Why artificial intelligence needs a human touch

19 Jun 2018

We’re halfway through 2018 and I can say with confidence that the big tech buzzword of the year is artificial intelligence (it’s to 2018 what blockchain was to 2017). My LinkedIn feed is flooded with AI stories. It was also a major topic at the recent GREAT Festival of Innovation held in Hong Kong, which saw a range of innovators and thought leaders across sector and industry come together to discuss the future of how we will work, live, play and learn.

People are talking about AI a lot. I like to think that in 2038 our AI overlords will be talking about everyone talking about it in 2018 – a reason I’m going to say kind things in this post about our future masters.

AI will lead to major change, and probably more than we think. But for now it’s still in its infancy. In its most basic form, we have already seen many companies build chatbots that perform simple tasks like finding flights and communicating bus times.

Gartner predicted that by 2020, customers will manage 85 percent of their relationship with an enterprise without interacting with a human. A separate survey by Oracle claims that 80 percent of brands will be using chatbots for customer interactions by the same year.

However, building an effective customer service bot is easier said than done. Technology is only part of it. A good bot needs a personality, and an engaging one at that. When shopping in my home country, one of the reasons I go straight to a human cashier instead of a self-checkout is to talk about the weather as I buy my milk. As a rule, humans don’t like talking to machines (sorry, overlords).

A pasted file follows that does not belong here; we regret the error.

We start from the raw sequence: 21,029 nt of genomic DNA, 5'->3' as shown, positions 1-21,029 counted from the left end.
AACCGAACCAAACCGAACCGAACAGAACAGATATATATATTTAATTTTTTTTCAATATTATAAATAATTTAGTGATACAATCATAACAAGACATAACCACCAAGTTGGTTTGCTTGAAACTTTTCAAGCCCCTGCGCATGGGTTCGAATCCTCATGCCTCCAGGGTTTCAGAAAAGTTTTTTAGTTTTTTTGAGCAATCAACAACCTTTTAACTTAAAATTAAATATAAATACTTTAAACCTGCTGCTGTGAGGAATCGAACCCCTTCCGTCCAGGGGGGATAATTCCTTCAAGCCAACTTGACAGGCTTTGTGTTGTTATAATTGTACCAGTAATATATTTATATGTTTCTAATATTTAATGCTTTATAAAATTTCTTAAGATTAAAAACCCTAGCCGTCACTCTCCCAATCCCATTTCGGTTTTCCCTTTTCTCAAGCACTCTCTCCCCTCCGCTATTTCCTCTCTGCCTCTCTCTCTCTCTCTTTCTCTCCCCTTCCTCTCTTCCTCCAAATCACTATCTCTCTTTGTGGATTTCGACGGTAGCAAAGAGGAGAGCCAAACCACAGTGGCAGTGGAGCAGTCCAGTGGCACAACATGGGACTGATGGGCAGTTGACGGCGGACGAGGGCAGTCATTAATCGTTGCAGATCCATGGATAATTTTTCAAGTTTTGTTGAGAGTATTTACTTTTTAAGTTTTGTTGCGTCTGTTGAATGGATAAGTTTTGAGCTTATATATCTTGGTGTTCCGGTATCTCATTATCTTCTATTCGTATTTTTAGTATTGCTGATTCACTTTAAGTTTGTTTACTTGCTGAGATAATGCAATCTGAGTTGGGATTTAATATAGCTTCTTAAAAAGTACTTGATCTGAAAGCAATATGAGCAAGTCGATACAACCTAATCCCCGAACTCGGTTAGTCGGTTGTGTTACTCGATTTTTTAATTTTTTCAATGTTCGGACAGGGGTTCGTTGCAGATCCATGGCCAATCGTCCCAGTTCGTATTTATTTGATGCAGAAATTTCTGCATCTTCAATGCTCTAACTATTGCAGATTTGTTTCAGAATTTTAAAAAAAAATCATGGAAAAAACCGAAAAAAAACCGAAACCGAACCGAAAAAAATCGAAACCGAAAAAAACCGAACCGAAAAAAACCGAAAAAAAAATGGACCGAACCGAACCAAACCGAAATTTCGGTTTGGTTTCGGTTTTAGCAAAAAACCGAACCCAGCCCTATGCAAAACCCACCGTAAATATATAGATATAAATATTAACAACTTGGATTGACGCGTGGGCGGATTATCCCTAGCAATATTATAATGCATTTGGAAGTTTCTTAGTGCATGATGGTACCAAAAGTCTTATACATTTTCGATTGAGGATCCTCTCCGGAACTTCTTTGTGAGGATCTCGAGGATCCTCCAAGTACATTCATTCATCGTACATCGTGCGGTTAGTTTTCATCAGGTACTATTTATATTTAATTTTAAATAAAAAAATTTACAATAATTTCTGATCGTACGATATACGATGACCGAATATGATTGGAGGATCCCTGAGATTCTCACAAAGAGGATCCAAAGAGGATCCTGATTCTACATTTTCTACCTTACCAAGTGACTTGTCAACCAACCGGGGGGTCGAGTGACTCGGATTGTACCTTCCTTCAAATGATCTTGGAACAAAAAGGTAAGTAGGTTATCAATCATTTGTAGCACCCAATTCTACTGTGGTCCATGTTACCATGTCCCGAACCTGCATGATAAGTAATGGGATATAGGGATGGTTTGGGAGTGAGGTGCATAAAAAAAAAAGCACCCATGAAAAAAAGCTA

Keep it real
Way back in 1997, when the PalmPilot was cool, software entrepreneur Harry Gottlieb wrote a white paper in which he shared a set of principles for creating the illusion of awareness. One such principle was to use dialogue conveying a sense of intimacy.

Indeed, recent evidence shows that people favour faults, errors and awkwardness in machines.

While true AI is still the realm of science fiction, from Her to Passengers and Blade Runner 2049, a bit of basic banter can be achieved today – something that leaves us amused as well as informed.

Facebook Messenger bot Bus Uncle, a virtual Singaporean bus driver, is a good example of this. I find “his” use of Singlish engrossing (I don’t live in Singapore, so it has no use to me otherwise). Described as “grumpy, friendly, and helpful”, Bus Uncle communicates in a tone that many commuters can readily identify with.

Enter the PR professional
To make an AI relatable, its design should not be left solely in the hands of a developer or a UX specialist. Storytellers should be considered instead to give AI a semblance of humanity.

The big tech companies, always a step ahead, have recognised this for a number of years. Google hired a Pixar story artist to give Google Home a personality, while Microsoft lured a Hollywood screenwriting veteran to bring its virtual assistant Cortana online.

PR practitioners, of course, are natural storytellers. We might not be churning out Hollywood scripts, but we know how to craft messages that are tailored to different audiences.

As a Brit, for example, I would rather be addressed by a bot in familiar language if I need UK information or services. So instead of “Have a good day, Sir” we have “Cheers, mate”.

It also means injecting humour, emotion, emojis and gifs in a bot that might otherwise be perceived as dry and, well, robotic. It’s called “chatbot” for a reason – you would want to chat with it.

One day, AI will be extremely good at all of this – from detecting emotion to responding in way that passes the Turing test with distinction. But until that day comes, let’s get people involved.

To make an AI relatable, its design should not be left solely in the hands of a developer or a UX specialist. Storytellers should be considered instead to give AI a semblance of humanity

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